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Ultimate Knitting Toys Resource

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In the Ultimate Knitting Toys Resource post I will share my favorite resource for all things toy knitting. I have never found something quite so comprehensive and I think you are going to find it a gold mine of information as well as inspiration.

The Ultimate Knitting Toys Resource is disguised as an ordinary, albeit adorable, pattern book. Based on the cover, you would expect to only find knitted patterns of animals like a mouse, a fox, and a dog. While you will definitely discover those, there is so much more to Knitted Animal Friends by Louise Crowther.

Knitted owl with the ultimate knitting toys resource.
Albert Owl

Knitting Toys Resource

When I originally bought Knitted Animal Friends I was expecting to find lots of gorgeous patterns of animals and their clothing. The book had been recommended to me by a follower on Instagram who has impeccable taste for handmade toys. I immediately fell in love with the lovely cover and the sweet knitted animals.


What I wasn’t expecting, was to find such an incredible knitting toys resource. There are forty different patterns in this book, but the Abbreviations and Techniques sections are absolute gold mines of information for toy knitters both novice and experienced.

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Knitting Toys Learning Curve

There is a definite learning curve when beginning to knit toys. If you are already an experienced crocheted amigurumi maker, you will find many similar techniques. But you may be surprised that it’s actually a bit more complicated to knit toys than to crochet them. There are distinct techniques that you will not find necessary when crocheting amigurumi.

For example, many knitted toys require a great deal more seaming than crocheted ones. Seaming can be a bit more complicated as well, if you’ve ever learned how to do the mattress seam, you know exactly what I mean. Also to knit in the round you will typically need to learn how to use double point needles. That was the biggest learning curve for this old dog.

I am often asked to share tutorials for tricky toy knitting skills and up until now, I didn’t have a resource guide for them. I am a big fan of having hard copies for crocheting and knitting. For one thing, most printed books have been looked over by an editor and have had any misinformation corrected. We all know that isn’t the case on the internet. Unless you are certain the source is legitimate, you could be taking a chance on learning how to do things the proper way.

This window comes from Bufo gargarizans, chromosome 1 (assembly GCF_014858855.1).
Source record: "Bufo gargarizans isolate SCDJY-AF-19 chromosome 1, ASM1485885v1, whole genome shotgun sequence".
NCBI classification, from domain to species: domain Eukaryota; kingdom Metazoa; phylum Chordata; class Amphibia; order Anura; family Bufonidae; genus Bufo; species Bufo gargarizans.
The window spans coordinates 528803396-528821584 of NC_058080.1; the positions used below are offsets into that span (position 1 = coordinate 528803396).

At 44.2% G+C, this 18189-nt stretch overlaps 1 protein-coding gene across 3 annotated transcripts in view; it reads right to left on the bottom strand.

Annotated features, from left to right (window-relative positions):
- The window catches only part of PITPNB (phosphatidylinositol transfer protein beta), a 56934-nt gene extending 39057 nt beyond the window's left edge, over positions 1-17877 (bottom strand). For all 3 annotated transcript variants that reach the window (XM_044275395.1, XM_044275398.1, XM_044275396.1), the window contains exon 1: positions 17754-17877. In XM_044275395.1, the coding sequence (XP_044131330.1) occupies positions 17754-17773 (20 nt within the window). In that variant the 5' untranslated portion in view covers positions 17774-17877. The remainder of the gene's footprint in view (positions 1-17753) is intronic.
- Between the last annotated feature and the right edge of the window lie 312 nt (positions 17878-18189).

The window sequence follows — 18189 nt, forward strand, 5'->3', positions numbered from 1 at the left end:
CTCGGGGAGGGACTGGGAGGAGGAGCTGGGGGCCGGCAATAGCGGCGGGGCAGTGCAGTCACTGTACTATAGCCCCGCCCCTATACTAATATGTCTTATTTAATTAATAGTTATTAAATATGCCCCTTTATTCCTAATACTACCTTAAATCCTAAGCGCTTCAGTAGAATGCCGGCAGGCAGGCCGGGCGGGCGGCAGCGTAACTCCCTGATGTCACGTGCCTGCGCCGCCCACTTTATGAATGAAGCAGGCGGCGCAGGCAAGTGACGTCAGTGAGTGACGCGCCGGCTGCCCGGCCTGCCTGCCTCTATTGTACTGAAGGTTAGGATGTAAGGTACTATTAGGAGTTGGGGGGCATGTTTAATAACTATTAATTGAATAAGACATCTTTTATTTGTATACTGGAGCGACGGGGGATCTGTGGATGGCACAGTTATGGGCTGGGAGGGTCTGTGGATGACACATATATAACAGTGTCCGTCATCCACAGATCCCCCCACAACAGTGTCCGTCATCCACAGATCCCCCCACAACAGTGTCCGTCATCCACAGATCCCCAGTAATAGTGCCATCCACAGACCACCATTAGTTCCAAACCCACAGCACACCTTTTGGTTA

I am so very pleased to be able to finally recommend a comprehensive knitting toys reference guide to you all.

Knitted Animal Friends

There’s absolutely nothing wrong with buying this book just for the patterns, which I will discuss down below. But if you only see this book as a collection of cute patterns, you are missing this rich source of toy knitting information.


Abbreviations for Knitting Toys

This is going to sound a bit odd, but I learned a lot from the Abbreviations section of this book. There are forty-three in total, and yes I counted them all. I learned how to do stitches that I had never even heard of before like the PCDD and the SSSP. Each abbreviation is followed by a well written set of directions for the stitch. I love that all this information is organized together in one convenient spot.

Knitting Toys Techniques

This is where all the good stuff is hiding. At fourteen pages long, there is so much information about how to knit toys. This section is worth the entire price of the book, in my humble opinion. Even if you never planned on knitting these patterns, the techniques area provides detailed information about seaming, stuffing, and pinning, just to name a few.

There are dozens of photos in the techniques section from how to make an i-cord to mattress seaming. The author covers vertical and horizontal seaming as well as the half mattress stitch, which I had never even heard of before. The half mattress stitch is used to attach some of the animals’ body parts to the head and body. Who knew? Not this guy!

The Patterns

If you are interested in knitting the toys from this book, you will not be disappointed. There are thirteen different adorable animals to knit.


  • George the Dog
  • Bella the Cat
  • Noah the Horse
  • Dorothy the Mouse
  • Charlotte the Fox
  • Archie the Squirrel
  • Holly the Hedgehog
  • Maisie the Pig
  • Stanley the Raccoon
  • Tilly the Hare
  • Amelia the Duck
  • Harry the Ram
  • Louis the Owl